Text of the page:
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Apple TV improves, But Roku Still on Top.

There has been some big news this month when it comes to over the top (OTT) devices being available on certain streaming services.  Last week it was announced that Sling TV will be available on the new Apple TV.  This has been a long time coming, and has been seen as a bit of a issue for both Sling and Apple TV. Cord-cutters that are dependent on Apple TV for streaming will finally have a solution for live streaming networks like AMC, TBS, ESPN, and more.

In bigger news this week, Roku has added a PlayStation Vue channel. The live streaming service will also be expanding to Android next week. I’ve previously chose the Roku 4 in my Roku vs Apple TV comparison. Apple TV merely keeping pace this year has done little to alter my opinion. The addition of Vue, makes Roku one of the most versatile  OTT devices on the market today. It now supports every major streaming service, with the one notable exception being Apple’s proprietary iTunes.

This allows the Roku users to create a cable-like package over the internet with services like Sling TV and Vue or go more a la carte by directly purchasing content from Vudu or Amazon Instant Video. For example, one could purchase a TV antenna to cover all their network TV from ABC, FOX, CBS, NBC, etc. and then purchase the current season of shows like “The Walking Dead” and  “Preacher” directly from Amazon Instant Videos.

If you only watch a handful of shows on cable, purchasing directly from Amazon can be quite affordable. The broadcast networks are free. With current seasons of shows available for around $25 a piece, you would only have to pay around $10 per month to follow 5 shows a year. Add that to the cost of your internet connection and your paying less than $70 per month for your internet and TV watching. I cover this very viable solution in more detail in my guide to watching TV without cable.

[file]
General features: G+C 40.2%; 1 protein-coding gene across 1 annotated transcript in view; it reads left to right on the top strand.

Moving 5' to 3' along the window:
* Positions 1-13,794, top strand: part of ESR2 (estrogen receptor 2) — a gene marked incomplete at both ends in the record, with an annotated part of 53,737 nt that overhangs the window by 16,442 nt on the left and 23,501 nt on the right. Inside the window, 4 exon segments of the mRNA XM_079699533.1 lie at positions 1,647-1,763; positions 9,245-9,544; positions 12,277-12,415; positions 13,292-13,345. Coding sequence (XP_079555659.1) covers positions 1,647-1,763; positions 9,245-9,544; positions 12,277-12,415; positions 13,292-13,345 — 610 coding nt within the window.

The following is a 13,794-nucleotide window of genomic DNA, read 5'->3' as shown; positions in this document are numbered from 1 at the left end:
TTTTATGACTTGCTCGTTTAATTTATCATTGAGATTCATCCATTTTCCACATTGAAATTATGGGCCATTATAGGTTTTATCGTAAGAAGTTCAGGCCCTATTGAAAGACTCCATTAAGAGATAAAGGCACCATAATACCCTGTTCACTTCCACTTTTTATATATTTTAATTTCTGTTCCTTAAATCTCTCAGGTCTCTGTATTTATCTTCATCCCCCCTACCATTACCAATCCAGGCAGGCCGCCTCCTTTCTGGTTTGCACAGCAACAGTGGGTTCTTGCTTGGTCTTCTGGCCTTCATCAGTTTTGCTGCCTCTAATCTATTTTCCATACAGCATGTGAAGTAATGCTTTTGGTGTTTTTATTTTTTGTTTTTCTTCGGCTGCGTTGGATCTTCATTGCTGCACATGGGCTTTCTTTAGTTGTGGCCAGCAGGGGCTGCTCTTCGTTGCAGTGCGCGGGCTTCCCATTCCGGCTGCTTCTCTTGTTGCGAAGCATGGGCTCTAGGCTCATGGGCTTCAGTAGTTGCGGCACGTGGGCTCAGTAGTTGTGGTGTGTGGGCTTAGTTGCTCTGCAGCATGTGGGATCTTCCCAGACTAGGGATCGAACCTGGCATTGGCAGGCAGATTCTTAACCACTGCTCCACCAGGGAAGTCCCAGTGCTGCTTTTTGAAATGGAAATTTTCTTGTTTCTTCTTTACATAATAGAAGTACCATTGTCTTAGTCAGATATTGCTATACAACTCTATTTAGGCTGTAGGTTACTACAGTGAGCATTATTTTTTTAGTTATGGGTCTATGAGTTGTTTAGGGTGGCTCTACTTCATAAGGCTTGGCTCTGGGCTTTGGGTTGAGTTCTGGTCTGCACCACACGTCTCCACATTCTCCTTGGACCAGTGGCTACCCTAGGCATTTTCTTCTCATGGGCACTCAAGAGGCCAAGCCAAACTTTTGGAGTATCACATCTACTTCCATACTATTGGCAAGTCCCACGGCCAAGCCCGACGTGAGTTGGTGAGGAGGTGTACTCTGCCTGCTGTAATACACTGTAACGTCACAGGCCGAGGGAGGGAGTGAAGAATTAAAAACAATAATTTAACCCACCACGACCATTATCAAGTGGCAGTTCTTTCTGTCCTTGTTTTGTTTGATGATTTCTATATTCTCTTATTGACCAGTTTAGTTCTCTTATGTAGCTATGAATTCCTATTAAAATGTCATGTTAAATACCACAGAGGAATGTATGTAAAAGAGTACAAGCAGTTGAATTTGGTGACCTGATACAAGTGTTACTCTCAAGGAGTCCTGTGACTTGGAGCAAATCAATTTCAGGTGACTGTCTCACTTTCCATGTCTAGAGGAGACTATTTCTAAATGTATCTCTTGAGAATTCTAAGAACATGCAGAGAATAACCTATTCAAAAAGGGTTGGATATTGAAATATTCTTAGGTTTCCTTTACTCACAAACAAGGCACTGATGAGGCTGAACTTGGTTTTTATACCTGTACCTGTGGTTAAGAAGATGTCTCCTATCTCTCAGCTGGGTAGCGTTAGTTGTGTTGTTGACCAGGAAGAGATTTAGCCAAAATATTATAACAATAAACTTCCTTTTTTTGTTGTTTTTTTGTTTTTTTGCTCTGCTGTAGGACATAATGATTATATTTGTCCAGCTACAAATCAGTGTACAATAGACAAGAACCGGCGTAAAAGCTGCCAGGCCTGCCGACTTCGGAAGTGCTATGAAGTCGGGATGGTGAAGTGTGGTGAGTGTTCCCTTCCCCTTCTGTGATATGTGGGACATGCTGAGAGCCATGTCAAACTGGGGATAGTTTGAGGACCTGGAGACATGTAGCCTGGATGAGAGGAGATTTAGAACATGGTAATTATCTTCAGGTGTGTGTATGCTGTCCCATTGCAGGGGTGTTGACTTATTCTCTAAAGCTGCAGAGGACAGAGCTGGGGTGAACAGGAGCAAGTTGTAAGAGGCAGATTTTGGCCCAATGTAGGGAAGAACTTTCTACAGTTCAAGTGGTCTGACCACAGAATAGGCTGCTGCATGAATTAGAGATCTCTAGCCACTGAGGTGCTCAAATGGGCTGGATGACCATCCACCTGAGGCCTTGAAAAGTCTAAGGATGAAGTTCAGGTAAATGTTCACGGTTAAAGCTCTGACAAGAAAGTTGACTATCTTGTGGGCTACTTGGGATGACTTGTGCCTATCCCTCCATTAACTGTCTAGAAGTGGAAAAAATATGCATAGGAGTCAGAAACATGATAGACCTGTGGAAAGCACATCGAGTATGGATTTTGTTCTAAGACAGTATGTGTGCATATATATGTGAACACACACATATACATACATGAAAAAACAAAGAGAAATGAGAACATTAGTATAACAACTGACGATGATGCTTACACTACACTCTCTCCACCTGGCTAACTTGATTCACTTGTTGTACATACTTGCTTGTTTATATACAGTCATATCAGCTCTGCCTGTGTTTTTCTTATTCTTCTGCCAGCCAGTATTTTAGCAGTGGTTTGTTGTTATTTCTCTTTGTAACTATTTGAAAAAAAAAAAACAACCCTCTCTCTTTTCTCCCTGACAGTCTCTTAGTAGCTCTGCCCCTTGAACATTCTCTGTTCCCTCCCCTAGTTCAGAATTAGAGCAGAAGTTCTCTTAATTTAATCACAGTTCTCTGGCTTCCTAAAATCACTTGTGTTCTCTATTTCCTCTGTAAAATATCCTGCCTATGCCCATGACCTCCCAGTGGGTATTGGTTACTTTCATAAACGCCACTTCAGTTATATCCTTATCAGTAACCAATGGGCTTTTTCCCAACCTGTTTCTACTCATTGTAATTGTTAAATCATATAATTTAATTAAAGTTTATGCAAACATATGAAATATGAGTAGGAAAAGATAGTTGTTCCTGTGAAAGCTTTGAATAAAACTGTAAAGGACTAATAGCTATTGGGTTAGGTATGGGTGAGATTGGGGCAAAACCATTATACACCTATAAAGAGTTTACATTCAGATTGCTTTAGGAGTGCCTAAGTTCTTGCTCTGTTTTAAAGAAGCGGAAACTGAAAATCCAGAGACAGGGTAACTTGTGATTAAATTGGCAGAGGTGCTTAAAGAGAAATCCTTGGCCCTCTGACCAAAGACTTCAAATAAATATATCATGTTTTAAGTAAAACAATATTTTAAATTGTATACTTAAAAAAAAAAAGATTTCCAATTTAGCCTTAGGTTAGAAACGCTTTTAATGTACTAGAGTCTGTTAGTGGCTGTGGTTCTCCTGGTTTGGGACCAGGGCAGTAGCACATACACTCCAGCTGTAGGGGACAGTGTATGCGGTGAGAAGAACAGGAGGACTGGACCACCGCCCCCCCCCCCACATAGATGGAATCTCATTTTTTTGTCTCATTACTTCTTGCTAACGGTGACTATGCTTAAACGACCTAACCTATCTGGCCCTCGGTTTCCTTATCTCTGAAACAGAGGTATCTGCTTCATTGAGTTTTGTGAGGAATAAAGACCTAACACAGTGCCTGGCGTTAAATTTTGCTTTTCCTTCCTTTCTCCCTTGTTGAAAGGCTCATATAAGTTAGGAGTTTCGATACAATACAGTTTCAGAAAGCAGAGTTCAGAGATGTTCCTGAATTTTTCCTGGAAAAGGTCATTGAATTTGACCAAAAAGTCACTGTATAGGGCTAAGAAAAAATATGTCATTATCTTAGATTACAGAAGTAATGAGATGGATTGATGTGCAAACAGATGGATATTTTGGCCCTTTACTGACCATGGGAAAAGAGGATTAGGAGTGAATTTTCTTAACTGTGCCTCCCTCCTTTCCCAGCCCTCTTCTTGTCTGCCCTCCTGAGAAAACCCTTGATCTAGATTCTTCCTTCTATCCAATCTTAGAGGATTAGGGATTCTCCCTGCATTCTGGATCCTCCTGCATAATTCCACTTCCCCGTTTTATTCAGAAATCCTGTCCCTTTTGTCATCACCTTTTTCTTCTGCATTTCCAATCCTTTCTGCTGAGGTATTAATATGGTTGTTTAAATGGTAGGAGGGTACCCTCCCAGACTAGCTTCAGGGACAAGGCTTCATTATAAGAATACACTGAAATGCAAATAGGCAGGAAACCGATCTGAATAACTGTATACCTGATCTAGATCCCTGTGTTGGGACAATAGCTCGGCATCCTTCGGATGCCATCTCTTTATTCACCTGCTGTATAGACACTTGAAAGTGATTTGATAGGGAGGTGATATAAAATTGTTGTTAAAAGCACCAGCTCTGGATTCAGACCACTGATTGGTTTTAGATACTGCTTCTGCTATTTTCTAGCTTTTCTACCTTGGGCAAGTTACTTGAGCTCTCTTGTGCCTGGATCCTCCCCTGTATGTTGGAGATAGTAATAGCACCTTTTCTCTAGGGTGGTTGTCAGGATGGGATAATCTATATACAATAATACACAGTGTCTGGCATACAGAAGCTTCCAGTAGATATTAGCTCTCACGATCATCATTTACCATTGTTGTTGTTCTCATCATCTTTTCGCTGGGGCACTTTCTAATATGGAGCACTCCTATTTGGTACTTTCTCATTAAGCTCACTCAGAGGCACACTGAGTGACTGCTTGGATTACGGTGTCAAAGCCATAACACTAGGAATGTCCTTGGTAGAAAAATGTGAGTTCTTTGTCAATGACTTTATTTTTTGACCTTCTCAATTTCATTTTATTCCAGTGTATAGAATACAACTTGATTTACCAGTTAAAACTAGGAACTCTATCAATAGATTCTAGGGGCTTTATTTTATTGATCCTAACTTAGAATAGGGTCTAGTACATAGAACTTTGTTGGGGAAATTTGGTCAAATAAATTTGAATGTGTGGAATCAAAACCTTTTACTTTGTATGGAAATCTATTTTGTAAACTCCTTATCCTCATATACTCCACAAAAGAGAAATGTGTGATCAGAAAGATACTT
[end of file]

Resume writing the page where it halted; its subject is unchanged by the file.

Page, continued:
Roku gives users the flexibility to cut the cord on a budget as I described, or go all out and create themselves a streaming arsenal that provides most  all the bells and whistles of cable with better On-Demand and  improved picture quality.

Roku has had quite a year so far. The company recently crossed the 10 million active monthly users threshold. Prior to that they struck a deal with Comcast that will allow Roku to be used in place of a cable box at some point in the future. While cord cutters couldn’t care any less about Comcast, it does show that Roku is positioning itself to handle all comers when it comes to streaming video. This should be a comfort to Roku owners without cable as it adds stability to the Roku brand. In other words, Roku devices will be around for years to come.

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Categories: Tech News
Dennis Restauro :Dennis is the founder of Grounded Reason. He also hosts the Grounded Reason Podcast. Follow him on Twitter: Follow Dennis on Twitter

View Comments (15)

  • Hi Dennis,

    Very happy to find that ROKU added VUE, as I use it (ROKU-3) in my home office.

    An update to my cord cutting experience: I took advantage of the savings on the ROKU-3 deal with Sling, but also bought the TIVO Romeo for my OTA channels. I also have Amazon Prime, and the Amazon Fire box for our primary large screen TV, and an Amazon Fire Stick for a third TV so we are pretty well set. I find the Fire Stick very slow and sometimes unresponsive compared to both the ROKU and the Amazon Fire box.